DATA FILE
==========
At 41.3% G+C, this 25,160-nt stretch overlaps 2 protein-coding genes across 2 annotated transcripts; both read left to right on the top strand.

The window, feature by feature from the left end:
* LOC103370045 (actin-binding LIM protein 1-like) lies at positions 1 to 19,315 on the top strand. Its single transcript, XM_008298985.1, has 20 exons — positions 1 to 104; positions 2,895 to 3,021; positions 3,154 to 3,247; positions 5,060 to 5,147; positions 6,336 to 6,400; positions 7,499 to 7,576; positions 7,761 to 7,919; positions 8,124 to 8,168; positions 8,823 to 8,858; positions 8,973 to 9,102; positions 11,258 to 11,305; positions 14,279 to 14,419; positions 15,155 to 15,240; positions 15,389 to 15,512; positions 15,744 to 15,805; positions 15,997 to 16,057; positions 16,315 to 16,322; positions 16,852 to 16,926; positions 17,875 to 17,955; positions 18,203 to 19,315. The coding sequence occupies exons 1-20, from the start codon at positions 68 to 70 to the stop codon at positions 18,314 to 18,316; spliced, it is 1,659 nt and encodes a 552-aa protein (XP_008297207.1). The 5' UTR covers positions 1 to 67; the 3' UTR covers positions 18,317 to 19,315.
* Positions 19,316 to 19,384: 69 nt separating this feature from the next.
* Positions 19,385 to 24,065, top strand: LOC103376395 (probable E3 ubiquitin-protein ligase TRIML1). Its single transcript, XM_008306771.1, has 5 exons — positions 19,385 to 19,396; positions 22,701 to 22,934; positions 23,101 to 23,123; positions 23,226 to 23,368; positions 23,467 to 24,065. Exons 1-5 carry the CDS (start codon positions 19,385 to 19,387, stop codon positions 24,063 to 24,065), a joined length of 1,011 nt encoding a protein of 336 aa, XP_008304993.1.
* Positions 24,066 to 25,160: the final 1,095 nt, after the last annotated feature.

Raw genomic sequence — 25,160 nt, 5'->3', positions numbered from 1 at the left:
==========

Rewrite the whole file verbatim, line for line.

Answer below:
At 41.3% G+C, this 25,160-nt stretch overlaps 2 protein-coding genes across 2 annotated transcripts; both read left to right on the top strand.

The window, feature by feature from the left end:
* LOC103370045 (actin-binding LIM protein 1-like) lies at positions 1 to 19,315 on the top strand. Its single transcript, XM_008298985.1, has 20 exons — positions 1 to 104; positions 2,895 to 3,021; positions 3,154 to 3,247; positions 5,060 to 5,147; positions 6,336 to 6,400; positions 7,499 to 7,576; positions 7,761 to 7,919; positions 8,124 to 8,168; positions 8,823 to 8,858; positions 8,973 to 9,102; positions 11,258 to 11,305; positions 14,279 to 14,419; positions 15,155 to 15,240; positions 15,389 to 15,512; positions 15,744 to 15,805; positions 15,997 to 16,057; positions 16,315 to 16,322; positions 16,852 to 16,926; positions 17,875 to 17,955; positions 18,203 to 19,315. The coding sequence occupies exons 1-20, from the start codon at positions 68 to 70 to the stop codon at positions 18,314 to 18,316; spliced, it is 1,659 nt and encodes a 552-aa protein (XP_008297207.1). The 5' UTR covers positions 1 to 67; the 3' UTR covers positions 18,317 to 19,315.
* Positions 19,316 to 19,384: 69 nt separating this feature from the next.
* Positions 19,385 to 24,065, top strand: LOC103376395 (probable E3 ubiquitin-protein ligase TRIML1). Its single transcript, XM_008306771.1, has 5 exons — positions 19,385 to 19,396; positions 22,701 to 22,934; positions 23,101 to 23,123; positions 23,226 to 23,368; positions 23,467 to 24,065. Exons 1-5 carry the CDS (start codon positions 19,385 to 19,387, stop codon positions 24,063 to 24,065), a joined length of 1,011 nt encoding a protein of 336 aa, XP_008304993.1.
* Positions 24,066 to 25,160: the final 1,095 nt, after the last annotated feature.

Raw genomic sequence — 25,160 nt, 5'->3', positions numbered from 1 at the left: